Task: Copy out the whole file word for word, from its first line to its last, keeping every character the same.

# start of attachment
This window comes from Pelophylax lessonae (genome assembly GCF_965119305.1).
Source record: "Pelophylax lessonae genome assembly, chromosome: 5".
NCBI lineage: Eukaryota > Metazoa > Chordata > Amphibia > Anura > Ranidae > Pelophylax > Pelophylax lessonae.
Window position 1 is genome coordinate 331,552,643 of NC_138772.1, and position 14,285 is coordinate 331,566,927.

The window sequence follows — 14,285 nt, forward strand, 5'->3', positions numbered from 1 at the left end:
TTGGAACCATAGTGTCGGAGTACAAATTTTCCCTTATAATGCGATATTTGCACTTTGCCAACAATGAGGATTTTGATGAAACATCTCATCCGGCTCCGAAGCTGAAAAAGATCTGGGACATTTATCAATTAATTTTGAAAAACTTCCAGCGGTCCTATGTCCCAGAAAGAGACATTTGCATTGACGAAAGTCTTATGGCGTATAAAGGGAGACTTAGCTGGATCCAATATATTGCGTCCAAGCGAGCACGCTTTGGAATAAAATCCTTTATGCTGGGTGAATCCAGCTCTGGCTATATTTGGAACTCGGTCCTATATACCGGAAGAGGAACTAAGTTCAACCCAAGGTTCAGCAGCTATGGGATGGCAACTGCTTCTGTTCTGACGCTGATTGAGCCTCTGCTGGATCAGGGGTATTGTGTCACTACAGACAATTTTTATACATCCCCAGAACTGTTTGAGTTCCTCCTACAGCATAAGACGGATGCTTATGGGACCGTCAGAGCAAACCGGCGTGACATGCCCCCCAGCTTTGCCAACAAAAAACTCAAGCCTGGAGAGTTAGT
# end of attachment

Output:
This window comes from Pelophylax lessonae (genome assembly GCF_965119305.1).
Source record: "Pelophylax lessonae genome assembly, chromosome: 5".
NCBI lineage: Eukaryota > Metazoa > Chordata > Amphibia > Anura > Ranidae > Pelophylax > Pelophylax lessonae.
Window position 1 is genome coordinate 331,552,643 of NC_138772.1, and position 14,285 is coordinate 331,566,927.

The window sequence follows — 14,285 nt, forward strand, 5'->3', positions numbered from 1 at the left end:
TTGGAACCATAGTGTCGGAGTACAAATTTTCCCTTATAATGCGATATTTGCACTTTGCCAACAATGAGGATTTTGATGAAACATCTCATCCGGCTCCGAAGCTGAAAAAGATCTGGGACATTTATCAATTAATTTTGAAAAACTTCCAGCGGTCCTATGTCCCAGAAAGAGACATTTGCATTGACGAAAGTCTTATGGCGTATAAAGGGAGACTTAGCTGGATCCAATATATTGCGTCCAAGCGAGCACGCTTTGGAATAAAATCCTTTATGCTGGGTGAATCCAGCTCTGGCTATATTTGGAACTCGGTCCTATATACCGGAAGAGGAACTAAGTTCAACCCAAGGTTCAGCAGCTATGGGATGGCAACTGCTTCTGTTCTGACGCTGATTGAGCCTCTGCTGGATCAGGGGTATTGTGTCACTACAGACAATTTTTATACATCCCCAGAACTGTTTGAGTTCCTCCTACAGCATAAGACGGATGCTTATGGGACCGTCAGAGCAAACCGGCGTGACATGCCCCCCAGCTTTGCCAACAAAAAACTCAAGCCTGGAGAGTTAGT